Movie Review

November 15, 2012

New Bond film serious, well-made

To all of those who thought that “Skyfall” was the long-awaited sequel to that cheesiest of James Bond films, “Moonraker,” sorry, this is not that kind of 007 movie.

The 50th anniversary film, 23rd in the official collection, “Skyfall” is stylish, dark and dramatic. It’s a serious and well-made film that eschews any campiness — and unfortunately, sucks quite a bit of the fun out of the franchise.

Daniel Craig is back for his third go-around as Bond, and this time he’s a little depressed. He’s nearly been killed and he’s not sure his boss, Judi Dench’s M, really cares about him as a person. Still, when a vengeful bad guy comes looking for M, Bond is ready to fight.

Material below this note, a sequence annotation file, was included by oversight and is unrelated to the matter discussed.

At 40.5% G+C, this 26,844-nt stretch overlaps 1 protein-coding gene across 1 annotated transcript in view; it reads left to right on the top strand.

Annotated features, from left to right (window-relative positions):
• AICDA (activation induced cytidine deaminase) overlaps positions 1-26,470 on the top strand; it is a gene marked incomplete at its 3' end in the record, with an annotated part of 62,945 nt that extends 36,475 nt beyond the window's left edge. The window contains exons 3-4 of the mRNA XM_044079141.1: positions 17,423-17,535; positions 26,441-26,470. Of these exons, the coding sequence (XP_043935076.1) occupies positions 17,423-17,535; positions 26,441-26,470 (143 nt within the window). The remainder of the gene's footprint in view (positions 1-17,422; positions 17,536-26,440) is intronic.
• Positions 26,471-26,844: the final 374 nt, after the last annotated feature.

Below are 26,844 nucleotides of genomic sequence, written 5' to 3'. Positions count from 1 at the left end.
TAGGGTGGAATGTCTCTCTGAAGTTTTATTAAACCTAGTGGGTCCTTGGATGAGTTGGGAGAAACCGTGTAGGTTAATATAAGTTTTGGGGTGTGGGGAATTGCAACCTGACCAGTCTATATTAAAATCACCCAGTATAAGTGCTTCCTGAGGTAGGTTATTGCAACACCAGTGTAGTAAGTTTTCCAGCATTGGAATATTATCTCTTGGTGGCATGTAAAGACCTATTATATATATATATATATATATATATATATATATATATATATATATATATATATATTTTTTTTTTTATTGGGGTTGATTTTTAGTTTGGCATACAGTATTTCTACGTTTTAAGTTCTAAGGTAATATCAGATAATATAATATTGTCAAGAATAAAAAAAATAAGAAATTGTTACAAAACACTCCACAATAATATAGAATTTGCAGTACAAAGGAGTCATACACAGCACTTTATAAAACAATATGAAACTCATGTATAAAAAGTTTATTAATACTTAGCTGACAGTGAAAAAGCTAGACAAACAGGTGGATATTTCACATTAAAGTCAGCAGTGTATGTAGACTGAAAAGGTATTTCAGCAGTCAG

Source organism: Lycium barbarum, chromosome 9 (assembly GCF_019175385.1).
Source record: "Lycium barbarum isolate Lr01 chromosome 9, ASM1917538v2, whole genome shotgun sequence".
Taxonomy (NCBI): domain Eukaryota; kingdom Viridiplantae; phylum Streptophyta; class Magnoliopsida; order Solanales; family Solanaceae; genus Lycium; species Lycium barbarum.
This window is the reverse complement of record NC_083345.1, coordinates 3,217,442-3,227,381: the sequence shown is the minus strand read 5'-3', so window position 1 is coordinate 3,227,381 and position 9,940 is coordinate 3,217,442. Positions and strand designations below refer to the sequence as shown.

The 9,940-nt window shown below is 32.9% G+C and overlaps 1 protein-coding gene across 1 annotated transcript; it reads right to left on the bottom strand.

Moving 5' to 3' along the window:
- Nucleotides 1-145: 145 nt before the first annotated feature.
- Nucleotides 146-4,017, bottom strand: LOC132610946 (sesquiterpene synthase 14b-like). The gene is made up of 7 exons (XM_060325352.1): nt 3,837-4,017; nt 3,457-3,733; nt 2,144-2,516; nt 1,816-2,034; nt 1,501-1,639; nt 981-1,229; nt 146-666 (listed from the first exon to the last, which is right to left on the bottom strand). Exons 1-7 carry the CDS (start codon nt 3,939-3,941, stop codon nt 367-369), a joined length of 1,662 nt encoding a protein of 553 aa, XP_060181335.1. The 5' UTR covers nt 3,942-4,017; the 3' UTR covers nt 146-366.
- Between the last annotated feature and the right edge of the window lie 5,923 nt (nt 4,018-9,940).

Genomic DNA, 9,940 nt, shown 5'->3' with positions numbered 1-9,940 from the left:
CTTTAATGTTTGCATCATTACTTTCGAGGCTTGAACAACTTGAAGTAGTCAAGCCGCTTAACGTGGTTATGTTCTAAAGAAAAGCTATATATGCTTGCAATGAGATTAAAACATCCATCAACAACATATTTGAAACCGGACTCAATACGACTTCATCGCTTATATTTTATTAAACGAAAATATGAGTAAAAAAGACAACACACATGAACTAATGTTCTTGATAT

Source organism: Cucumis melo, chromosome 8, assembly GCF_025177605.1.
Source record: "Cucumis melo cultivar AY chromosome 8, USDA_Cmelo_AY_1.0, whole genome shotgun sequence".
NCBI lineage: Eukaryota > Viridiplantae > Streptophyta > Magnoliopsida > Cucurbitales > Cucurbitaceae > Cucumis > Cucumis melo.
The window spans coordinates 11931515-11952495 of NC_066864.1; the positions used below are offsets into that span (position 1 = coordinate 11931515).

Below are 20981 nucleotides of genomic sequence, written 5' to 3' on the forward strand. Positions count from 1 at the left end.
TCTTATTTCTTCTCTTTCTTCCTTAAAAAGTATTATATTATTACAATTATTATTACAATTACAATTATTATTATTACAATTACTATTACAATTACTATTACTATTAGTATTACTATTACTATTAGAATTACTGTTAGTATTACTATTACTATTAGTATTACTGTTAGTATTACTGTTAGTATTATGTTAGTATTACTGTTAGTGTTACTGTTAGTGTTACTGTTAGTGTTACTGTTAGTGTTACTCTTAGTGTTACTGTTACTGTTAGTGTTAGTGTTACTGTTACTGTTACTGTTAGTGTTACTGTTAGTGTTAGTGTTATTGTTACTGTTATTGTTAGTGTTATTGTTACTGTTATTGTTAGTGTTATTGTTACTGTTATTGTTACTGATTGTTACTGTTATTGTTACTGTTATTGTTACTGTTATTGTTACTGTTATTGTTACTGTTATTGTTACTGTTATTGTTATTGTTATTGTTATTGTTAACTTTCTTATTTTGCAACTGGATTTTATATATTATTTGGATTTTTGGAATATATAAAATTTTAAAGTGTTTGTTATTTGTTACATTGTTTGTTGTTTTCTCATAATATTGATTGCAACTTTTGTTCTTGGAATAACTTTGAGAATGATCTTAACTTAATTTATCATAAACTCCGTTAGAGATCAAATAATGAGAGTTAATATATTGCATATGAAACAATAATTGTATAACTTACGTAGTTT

Craig can fight and kill with any superspy, but his Bond is solemn and brooding, almost as if he was auditioning to be Bruce Wayne.

In “Skyfall,” he touches all the familiar talismans — shaken martini, Aston Martin, Walther PPK — in perfunctory fashion. He goes through women in a similar manner: Technically, Naomie Harris (as a fellow agent) and Berenice Marlohe (exotic foreigner) are Bond girls, but the only woman he shows much interest in is M.

Javier Bardem is quite good as the villain, Raoul Silva, a smiling, bleached-blond former agent with a serious gripe about management. Silva is flamboyant, brilliant and without conscience as he wreaks havoc with Britain’s intelligence agency and sends M on the run.

Directed by Sam Mendes (“American Beauty”), the movie is atmospheric and visually arresting. There are a couple of excellent set pieces, particularly the opening sequence, and the violence is mostly well-done.

There are some surprisingly long stretches of inaction, however, and for a movie that wants to be taken so seriously, the climactic showdown scene is a bit silly.

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